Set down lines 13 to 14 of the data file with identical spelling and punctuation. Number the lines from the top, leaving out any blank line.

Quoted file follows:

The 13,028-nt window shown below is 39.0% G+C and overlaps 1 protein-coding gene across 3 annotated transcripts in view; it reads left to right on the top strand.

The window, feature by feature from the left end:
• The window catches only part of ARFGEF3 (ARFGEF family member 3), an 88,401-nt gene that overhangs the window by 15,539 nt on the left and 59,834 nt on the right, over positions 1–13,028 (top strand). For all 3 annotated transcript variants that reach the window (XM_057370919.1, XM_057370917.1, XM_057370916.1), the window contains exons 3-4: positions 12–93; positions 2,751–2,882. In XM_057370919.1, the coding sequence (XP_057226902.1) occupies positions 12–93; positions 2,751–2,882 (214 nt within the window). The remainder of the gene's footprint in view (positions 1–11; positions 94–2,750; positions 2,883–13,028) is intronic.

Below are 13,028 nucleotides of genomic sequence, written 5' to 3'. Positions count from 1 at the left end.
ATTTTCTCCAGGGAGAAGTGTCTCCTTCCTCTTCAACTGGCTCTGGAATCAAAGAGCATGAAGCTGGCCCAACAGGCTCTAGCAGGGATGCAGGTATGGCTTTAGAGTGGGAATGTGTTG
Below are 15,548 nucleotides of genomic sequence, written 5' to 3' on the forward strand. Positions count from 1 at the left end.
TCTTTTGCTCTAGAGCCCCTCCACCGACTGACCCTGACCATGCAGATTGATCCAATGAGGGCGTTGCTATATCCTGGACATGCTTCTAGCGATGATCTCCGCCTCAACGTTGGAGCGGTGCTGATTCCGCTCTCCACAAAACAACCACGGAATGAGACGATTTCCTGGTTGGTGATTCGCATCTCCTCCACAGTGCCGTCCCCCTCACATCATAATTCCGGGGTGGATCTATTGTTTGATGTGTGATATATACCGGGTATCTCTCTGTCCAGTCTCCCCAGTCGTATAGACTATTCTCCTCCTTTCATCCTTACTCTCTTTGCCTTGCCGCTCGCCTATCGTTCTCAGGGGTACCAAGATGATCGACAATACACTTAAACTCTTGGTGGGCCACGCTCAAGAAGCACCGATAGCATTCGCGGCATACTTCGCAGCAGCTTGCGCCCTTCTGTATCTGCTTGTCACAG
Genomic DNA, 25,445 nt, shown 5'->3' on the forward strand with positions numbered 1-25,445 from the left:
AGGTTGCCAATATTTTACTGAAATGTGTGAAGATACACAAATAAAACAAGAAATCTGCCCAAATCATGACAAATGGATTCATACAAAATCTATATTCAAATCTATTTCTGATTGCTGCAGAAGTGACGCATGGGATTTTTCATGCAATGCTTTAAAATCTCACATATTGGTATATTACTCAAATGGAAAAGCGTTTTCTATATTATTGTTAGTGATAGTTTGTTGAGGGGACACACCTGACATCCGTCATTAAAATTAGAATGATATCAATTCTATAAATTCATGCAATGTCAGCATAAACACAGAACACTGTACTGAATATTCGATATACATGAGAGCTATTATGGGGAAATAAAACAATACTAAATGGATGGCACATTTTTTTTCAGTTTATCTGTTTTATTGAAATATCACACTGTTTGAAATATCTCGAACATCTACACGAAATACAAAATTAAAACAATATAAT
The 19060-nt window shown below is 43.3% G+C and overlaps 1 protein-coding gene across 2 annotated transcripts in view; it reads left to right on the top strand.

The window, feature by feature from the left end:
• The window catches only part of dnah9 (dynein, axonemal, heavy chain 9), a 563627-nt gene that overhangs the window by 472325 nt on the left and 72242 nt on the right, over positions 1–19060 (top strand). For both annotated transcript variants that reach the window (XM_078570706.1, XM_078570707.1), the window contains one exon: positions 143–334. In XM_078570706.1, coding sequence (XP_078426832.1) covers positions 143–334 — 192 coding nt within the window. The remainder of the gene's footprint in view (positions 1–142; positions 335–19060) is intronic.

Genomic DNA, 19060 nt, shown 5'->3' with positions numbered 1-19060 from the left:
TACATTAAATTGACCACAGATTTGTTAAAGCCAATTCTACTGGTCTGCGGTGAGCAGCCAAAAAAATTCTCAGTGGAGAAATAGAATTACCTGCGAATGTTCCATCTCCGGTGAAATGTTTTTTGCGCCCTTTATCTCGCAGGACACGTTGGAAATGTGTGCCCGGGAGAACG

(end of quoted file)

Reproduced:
Genomic DNA, 19060 nt, shown 5'->3' with positions numbered 1-19060 from the left:
TACATTAAATTGACCACAGATTTGTTAAAGCCAATTCTACTGGTCTGCGGTGAGCAGCCAAAAAAATTCTCAGTGGAGAAATAGAATTACCTGCGAATGTTCCATCTCCGGTGAAATGTTTTTTGCGCCCTTTATCTCGCAGGACACGTTGGAAATGTGTGCCCGGGAGAACG